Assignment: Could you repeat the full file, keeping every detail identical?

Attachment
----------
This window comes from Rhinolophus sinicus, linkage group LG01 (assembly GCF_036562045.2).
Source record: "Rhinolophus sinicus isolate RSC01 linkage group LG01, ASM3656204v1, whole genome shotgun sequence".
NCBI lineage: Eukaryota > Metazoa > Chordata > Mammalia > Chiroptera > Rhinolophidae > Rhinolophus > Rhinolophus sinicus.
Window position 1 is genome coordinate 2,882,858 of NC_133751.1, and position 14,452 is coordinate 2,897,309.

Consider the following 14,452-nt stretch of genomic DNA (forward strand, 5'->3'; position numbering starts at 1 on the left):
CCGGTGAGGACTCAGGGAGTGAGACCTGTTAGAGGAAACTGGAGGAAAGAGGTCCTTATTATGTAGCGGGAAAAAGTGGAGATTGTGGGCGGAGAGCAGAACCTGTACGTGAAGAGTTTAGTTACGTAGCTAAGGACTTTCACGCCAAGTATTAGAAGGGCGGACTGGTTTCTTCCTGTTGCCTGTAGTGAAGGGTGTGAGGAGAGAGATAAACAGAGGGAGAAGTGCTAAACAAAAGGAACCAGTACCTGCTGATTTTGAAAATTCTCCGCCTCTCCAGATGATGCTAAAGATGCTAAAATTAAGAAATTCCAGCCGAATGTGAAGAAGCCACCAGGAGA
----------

This window comes from Rhinolophus sinicus, linkage group LG01 (assembly GCF_036562045.2).
Source record: "Rhinolophus sinicus isolate RSC01 linkage group LG01, ASM3656204v1, whole genome shotgun sequence".
NCBI lineage: Eukaryota > Metazoa > Chordata > Mammalia > Chiroptera > Rhinolophidae > Rhinolophus > Rhinolophus sinicus.
Window position 1 is genome coordinate 2,882,858 of NC_133751.1, and position 14,452 is coordinate 2,897,309.

Consider the following 14,452-nt stretch of genomic DNA (forward strand, 5'->3'; position numbering starts at 1 on the left):
CCGGTGAGGACTCAGGGAGTGAGACCTGTTAGAGGAAACTGGAGGAAAGAGGTCCTTATTATGTAGCGGGAAAAAGTGGAGATTGTGGGCGGAGAGCAGAACCTGTACGTGAAGAGTTTAGTTACGTAGCTAAGGACTTTCACGCCAAGTATTAGAAGGGCGGACTGGTTTCTTCCTGTTGCCTGTAGTGAAGGGTGTGAGGAGAGAGATAAACAGAGGGAGAAGTGCTAAACAAAAGGAACCAGTACCTGCTGATTTTGAAAATTCTCCGCCTCTCCAGATGATGCTAAAGATGCTAAAATTAAGAAATTCCAGCCGAATGTGAAGAAGCCACCAGGAGA